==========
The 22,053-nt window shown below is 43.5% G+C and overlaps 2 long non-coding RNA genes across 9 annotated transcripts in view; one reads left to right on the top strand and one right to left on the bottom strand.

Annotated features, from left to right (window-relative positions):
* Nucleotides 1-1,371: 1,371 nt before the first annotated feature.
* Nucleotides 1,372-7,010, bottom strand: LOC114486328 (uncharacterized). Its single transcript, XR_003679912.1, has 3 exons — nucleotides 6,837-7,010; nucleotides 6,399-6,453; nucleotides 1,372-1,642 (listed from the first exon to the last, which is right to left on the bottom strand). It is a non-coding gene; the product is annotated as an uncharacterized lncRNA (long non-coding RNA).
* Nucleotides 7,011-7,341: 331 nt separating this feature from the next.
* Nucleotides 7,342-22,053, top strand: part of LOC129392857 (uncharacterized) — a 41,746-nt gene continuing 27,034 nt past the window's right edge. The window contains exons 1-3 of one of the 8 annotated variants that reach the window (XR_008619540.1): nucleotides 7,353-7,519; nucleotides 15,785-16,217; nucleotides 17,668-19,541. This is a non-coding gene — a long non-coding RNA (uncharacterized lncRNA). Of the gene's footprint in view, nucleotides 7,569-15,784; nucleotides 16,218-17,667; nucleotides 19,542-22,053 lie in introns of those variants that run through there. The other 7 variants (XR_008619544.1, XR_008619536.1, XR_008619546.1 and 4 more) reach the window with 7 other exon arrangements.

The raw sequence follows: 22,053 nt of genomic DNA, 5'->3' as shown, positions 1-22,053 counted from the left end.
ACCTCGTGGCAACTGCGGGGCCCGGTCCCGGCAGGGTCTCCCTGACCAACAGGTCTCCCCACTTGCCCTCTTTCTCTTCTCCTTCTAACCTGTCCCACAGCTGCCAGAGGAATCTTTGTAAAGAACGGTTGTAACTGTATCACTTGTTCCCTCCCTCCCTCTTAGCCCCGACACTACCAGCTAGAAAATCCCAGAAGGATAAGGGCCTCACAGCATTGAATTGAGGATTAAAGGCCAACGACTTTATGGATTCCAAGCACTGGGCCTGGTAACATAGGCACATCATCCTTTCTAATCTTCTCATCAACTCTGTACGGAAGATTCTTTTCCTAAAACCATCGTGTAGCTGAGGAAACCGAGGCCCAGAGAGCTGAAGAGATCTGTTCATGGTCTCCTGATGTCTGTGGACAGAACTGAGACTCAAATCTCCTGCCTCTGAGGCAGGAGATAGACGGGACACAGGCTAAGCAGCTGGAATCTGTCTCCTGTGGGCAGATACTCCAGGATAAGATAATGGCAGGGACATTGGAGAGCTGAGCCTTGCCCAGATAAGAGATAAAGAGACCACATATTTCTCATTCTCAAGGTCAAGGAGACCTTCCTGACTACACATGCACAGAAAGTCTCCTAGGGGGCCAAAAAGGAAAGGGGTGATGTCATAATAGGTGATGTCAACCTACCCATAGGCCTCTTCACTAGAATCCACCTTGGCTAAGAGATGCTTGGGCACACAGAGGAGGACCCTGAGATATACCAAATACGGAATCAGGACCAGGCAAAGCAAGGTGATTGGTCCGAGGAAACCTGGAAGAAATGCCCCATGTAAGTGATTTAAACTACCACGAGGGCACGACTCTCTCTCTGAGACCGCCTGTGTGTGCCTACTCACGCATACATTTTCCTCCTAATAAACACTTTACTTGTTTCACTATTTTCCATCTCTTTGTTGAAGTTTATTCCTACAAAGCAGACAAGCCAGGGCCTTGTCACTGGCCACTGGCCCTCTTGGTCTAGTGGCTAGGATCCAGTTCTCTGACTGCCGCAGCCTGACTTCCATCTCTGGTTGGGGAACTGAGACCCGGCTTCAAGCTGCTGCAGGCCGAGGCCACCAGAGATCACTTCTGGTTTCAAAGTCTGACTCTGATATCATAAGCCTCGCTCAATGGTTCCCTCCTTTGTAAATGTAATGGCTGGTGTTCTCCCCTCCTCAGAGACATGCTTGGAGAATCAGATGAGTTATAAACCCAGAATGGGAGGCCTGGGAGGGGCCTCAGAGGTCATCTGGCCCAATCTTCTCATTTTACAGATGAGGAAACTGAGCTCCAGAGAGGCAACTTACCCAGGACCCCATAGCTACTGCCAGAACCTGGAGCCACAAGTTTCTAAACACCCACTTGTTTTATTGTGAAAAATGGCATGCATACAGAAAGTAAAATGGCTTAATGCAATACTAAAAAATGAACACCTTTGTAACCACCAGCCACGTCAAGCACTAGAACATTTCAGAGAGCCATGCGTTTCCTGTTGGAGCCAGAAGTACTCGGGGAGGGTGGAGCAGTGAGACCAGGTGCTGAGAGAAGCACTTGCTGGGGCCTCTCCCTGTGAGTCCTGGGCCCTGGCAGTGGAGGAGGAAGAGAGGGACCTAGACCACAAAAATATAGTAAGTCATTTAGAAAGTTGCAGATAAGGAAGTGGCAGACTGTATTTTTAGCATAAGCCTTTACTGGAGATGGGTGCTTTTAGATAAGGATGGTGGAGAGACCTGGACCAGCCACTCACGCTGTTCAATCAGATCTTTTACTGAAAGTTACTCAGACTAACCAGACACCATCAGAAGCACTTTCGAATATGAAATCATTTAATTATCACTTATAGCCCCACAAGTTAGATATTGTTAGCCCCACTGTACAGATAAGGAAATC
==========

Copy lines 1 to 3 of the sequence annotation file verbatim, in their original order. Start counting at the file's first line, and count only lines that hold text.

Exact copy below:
The 22,053-nt window shown below is 43.5% G+C and overlaps 2 long non-coding RNA genes across 9 annotated transcripts in view; one reads left to right on the top strand and one right to left on the bottom strand.

Annotated features, from left to right (window-relative positions):
* Nucleotides 1-1,371: 1,371 nt before the first annotated feature.